The elephants are the cool football players. Defensive lineman, not the Tom Brady pretty-boy quarterbacks.

The hyenas are the bullies.

The warthogs never outgrew their awkward ugly preteens, so they stay in a group off to the side.

The rhinos are standoffish, and never, ever, ever consort with others. And the others seem to be just fine with that. Back to that horn thing again. (Which, unfortunately, make them highly poached.)

The hippos are usually off in a dark room. Likely smoking dope.

The lions? Well, it’s good to be the king.

The look on the cheetah’s face says what we all know to be true: “If we’re in the mood, we will eat you. If we’re not, we’ll just manipulate you.” Probably voted biggest brownnoser before they attacked the teacher. (No matter the size of cat, from house cat to leopard to lion, it’s always the same.)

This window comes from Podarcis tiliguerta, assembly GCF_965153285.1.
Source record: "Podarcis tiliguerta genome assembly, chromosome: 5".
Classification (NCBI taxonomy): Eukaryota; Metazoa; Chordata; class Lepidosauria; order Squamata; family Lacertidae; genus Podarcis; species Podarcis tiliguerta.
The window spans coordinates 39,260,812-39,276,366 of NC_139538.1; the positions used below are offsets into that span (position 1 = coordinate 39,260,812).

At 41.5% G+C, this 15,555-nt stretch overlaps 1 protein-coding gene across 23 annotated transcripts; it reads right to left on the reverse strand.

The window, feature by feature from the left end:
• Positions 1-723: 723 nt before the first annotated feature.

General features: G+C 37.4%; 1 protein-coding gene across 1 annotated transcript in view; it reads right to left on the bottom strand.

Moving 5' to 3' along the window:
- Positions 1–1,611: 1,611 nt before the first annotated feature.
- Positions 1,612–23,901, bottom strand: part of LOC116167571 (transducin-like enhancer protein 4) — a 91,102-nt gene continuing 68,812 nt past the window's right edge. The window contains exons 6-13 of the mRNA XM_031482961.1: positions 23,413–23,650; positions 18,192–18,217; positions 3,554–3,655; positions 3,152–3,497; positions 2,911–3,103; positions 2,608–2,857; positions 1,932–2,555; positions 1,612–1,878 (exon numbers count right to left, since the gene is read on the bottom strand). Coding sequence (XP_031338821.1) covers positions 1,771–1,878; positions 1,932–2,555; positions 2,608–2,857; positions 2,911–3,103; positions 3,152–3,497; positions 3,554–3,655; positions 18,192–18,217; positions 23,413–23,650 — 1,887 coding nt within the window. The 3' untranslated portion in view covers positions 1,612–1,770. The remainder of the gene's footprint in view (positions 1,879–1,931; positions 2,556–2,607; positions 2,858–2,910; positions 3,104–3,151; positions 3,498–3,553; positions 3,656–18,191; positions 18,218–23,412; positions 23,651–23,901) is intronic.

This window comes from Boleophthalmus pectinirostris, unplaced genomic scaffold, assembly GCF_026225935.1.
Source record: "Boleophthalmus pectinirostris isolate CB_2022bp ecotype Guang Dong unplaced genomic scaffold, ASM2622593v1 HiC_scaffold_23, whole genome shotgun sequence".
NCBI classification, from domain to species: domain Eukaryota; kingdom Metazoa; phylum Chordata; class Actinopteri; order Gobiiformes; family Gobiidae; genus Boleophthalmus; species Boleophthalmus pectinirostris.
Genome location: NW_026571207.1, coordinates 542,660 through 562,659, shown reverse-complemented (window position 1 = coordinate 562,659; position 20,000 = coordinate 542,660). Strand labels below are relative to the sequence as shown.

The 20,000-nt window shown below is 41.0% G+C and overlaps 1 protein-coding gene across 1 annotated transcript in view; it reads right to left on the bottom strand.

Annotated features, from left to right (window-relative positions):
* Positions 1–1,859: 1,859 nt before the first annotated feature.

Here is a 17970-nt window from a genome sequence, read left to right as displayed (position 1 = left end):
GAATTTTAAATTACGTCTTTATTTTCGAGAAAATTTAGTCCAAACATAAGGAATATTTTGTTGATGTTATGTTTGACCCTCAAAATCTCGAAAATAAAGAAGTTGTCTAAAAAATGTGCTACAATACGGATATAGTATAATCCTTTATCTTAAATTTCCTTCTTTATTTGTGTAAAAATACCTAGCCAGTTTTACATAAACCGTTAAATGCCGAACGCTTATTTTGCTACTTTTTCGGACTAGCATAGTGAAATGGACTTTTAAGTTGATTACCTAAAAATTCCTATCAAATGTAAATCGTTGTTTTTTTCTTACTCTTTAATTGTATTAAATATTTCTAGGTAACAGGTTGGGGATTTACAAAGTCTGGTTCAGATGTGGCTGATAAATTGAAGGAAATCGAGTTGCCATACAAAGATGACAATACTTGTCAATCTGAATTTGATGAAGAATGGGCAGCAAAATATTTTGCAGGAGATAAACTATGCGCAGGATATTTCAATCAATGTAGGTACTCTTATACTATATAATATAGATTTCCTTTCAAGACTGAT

The jackals? They’re the 12-year-old pranksters who never grew up (kind of like our Backroads guides). They have endless energy and are always running around, wanting to play and climb and explore.

See, not boring at all.

After narrating the days of the animals’ lives as they all call a truce at the watering hole (a desert soap opera for the ages), we came back to Onguma to watch the thunderstorms and lightning on one side of the broad, sweeping flats of the savannah, and the sunset that lights up the sky in technicolor in the other.

And back on the deck, we hear the lion roar from about 400 meters away.

Work, work, work.

Zimbabwe and the Big Falls

It was almost a disappointment to fly into Victoria Falls.

The flight with Björn was smooth as always, but it concluded in an actual airport, with a runway you could see from the sky instead of gravel with a few white tires to mark a landing area. Where was the sport in that? Also, actual people were our welcoming committee here.

No offense, guys, but ostriches are a lot more fun.

Flying in, we could see Victoria Falls in the distance. It’s one of the three biggest waterfalls in the world, but from the sky, it looks like a small gash in the earth with mist rising above.